“However, we are limited by the size of our revenues. Our current proposal for 2019 represents the maximum size that we believe we can prudently fund from our revenue and debt sources. There is no point announcing a large budget that you cannot fund. As we are able to generate more revenues in the future, we will be able to continue to increase the size of our budgets.”
Also speaking on the issue of unemployment, the minister explained that the government was working hard to improve the enabling environment for economic expansion which would lead to the creation of additional jobs.
Manufacturing Firms Borrowed N570bn from Banks in 2020 – CBN
Manufacturing firms borrowed a total of N570bn from Nigerian banks last year amid the economic fallout of the COVID-19 pandemic.
Banks’ credit to the manufacturing sector rose to N3.19tn as of December 2020 from N2.62tn at the end of 2019, according to the sectoral analysis of banks’ credit by the Central Bank of Nigeria.
The sector received the second biggest share of the credit from the banks after the oil and gas sector, which got N5.18tn as of December.
“The manufacturing sector, which is the engine of sustainable growth, is still struggling with the debilitating impact of the pandemic and is yet to recuperate,” the Director-General, Manufacturers Association of Nigeria, Mr Segun Ajayi-Kadir, said in January.
MAN, in a January report, revealed that most manufacturers said commercial banks’ lending rates were discouraging productivity in the sector.
The report said 71 per cent of Chief Executive Officers interviewed “disagreed that the rate at which commercial banks lend to manufacturers encourages productivity in the sector.”
It said the cost of borrowing in the country remained at double digits even amidst the reforms meant to culminate in lower rates to engender the country’s economic recovery process.
The report said, “Special single digit loans offered by development banks are still hard to leverage as conditionalities to assess the loans through commercial banks are often overwhelming and laden with additional charges that will eventually make the interest rate double digit.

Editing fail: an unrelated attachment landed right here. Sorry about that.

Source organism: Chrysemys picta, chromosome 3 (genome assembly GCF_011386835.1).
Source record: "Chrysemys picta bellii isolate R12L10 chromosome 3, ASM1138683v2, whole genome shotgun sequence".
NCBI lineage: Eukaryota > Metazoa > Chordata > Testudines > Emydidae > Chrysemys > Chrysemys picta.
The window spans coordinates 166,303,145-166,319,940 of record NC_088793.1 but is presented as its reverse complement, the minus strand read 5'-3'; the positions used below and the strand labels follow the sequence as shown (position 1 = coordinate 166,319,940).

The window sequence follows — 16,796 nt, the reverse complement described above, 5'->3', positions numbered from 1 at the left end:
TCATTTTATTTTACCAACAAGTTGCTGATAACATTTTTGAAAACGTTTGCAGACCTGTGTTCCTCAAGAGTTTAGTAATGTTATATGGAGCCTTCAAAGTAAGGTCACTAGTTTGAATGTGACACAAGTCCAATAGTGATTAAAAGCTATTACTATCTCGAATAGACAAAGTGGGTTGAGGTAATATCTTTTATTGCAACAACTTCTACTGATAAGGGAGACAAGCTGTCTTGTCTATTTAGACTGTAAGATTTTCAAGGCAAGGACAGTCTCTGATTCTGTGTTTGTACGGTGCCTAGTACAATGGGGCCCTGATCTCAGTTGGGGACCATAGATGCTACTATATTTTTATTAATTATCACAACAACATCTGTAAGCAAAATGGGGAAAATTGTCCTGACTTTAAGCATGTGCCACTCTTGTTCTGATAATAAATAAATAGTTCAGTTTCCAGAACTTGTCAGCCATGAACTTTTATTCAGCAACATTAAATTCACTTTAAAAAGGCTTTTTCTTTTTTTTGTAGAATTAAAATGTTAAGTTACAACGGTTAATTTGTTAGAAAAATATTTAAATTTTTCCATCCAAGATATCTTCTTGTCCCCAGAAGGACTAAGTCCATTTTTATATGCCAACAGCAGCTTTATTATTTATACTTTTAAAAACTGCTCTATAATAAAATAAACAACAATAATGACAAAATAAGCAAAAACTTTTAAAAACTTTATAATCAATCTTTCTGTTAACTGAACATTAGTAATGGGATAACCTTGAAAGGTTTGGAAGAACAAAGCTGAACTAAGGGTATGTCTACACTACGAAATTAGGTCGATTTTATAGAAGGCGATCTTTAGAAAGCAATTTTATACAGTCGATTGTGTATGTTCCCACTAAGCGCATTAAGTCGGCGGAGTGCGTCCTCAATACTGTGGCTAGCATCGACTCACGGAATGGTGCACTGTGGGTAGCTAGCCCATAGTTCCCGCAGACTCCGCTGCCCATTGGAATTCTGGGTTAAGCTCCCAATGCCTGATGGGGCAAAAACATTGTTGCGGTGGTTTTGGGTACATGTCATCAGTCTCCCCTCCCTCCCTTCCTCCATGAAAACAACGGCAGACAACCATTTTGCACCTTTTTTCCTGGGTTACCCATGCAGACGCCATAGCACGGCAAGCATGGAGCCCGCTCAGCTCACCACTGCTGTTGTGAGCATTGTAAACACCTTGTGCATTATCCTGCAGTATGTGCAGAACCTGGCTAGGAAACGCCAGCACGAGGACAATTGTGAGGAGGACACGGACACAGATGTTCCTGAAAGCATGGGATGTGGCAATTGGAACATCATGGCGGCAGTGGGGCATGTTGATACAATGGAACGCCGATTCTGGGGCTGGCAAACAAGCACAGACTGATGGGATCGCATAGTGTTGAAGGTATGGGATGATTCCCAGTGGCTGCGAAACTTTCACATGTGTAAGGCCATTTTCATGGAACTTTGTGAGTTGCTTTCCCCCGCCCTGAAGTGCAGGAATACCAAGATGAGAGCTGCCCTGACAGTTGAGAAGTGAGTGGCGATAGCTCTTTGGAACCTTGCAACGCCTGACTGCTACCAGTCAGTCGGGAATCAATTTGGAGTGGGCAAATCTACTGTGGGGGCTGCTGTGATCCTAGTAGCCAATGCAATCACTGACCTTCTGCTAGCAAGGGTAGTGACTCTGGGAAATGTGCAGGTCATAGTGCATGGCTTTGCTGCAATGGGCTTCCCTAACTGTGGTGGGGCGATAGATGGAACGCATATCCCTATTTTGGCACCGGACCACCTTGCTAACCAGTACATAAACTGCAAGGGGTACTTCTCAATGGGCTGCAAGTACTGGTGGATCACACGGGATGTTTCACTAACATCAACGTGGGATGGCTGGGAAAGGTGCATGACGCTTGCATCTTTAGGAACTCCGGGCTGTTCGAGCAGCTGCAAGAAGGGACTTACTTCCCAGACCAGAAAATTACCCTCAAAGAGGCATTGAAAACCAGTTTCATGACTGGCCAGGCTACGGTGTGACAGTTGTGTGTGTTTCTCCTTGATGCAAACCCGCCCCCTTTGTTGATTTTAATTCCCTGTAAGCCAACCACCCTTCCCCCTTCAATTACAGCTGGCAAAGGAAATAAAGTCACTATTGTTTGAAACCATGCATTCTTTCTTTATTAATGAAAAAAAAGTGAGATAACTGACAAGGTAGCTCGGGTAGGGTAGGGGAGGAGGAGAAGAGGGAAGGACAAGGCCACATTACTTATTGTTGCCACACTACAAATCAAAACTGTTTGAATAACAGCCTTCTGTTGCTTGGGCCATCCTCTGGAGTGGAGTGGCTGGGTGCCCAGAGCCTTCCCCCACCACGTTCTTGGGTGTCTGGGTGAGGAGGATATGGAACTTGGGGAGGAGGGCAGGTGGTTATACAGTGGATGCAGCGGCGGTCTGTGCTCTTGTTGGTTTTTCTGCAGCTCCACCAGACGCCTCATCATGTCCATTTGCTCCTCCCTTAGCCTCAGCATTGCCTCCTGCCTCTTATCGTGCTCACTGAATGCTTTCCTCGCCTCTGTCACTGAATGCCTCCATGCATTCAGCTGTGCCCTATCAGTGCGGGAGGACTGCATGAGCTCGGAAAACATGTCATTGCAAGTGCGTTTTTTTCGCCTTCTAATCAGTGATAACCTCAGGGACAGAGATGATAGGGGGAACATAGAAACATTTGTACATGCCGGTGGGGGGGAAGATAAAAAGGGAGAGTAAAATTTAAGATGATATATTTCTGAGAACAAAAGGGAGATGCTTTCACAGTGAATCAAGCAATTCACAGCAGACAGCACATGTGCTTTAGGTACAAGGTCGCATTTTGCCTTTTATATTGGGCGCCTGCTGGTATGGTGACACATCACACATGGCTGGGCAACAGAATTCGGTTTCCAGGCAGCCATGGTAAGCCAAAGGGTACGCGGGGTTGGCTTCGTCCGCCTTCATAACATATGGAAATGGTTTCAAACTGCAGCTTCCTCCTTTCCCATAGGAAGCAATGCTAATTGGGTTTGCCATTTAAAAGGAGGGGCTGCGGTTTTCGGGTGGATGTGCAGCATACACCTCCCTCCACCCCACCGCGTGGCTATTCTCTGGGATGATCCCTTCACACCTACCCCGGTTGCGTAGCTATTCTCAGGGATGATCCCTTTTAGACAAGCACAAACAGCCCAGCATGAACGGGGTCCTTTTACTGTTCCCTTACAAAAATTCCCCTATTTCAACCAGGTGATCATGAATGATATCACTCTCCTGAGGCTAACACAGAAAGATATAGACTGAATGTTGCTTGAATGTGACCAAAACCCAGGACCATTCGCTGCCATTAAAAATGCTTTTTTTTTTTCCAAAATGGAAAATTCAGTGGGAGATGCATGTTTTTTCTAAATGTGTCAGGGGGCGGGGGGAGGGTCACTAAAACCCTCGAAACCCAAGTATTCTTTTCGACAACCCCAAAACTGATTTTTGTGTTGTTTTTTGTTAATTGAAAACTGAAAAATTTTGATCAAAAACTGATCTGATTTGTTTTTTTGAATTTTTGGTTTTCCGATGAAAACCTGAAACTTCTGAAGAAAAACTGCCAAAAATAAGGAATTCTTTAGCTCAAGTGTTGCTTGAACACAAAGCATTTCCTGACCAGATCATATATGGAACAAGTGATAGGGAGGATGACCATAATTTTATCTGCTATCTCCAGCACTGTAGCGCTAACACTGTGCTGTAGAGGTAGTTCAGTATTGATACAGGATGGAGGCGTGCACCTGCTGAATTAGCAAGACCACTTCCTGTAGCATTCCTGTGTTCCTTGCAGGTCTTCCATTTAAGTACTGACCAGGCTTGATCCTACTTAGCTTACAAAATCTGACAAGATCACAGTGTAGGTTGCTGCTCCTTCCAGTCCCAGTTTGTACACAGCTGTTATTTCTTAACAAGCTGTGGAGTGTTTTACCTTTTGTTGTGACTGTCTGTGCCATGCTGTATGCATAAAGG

“Seven per cent of respondents were, however, of the opinion that the rate at which commercial banks lend to manufacturers encourages productivity in the sector while the remaining 22 per cent were not sure of the impact of the rate of lending on productivity in the manufacturing sector.”
The report showed that 64 per cent of respondent disagreed that the size of commercial bank loan to manufacturing sector had encouraged manufacturing productivity.
It said the very high presence of the government in the money market, particularly through the sale of treasury bills, had been crowding out the private sector from the market.
Nigeria Earns Extra N318.4 Billion as Crude Oil Hits $67/Barrel
FG Generates Additional Income of N318.4 Billion as Crude Oil Hits $67/Barrel
The Federal Government earned an additional N318.36 billion in February following the surge in crude oil price above $60 per barrel.
Brent crude oil, against which Nigerian oil is priced, average $60 throughout the month of February.
In March, it rose to $67 per barrel.
According to the Minister of Finance, Budget and National Planning, Zainab Ahmed, Nigeria’s crude oil price was retained at $40 per barrel for 2021.
However, she said the nation is presently producing below its 2.5 million barrel per day capacity at 1.7mbpd. This, she said includes 300,000bpd condensates.
“Although Nigeria’s total production capacity is 2.5mbpd, current crude production is about 1.7mbpd, including about 300,000bpd of condensates, which indicates compliance with OPEC quota,” the finance minister stated.
Going by the number, Nigeria is producing 1.4mbpd of crude oil without condensates, but with an additional $20 revenue when compared to the $40 per barrel benchmark for the year. It means the Federal Government realised an additional income of N318.360 billion or $20 X 1.4mbpd X 30days in the month of February.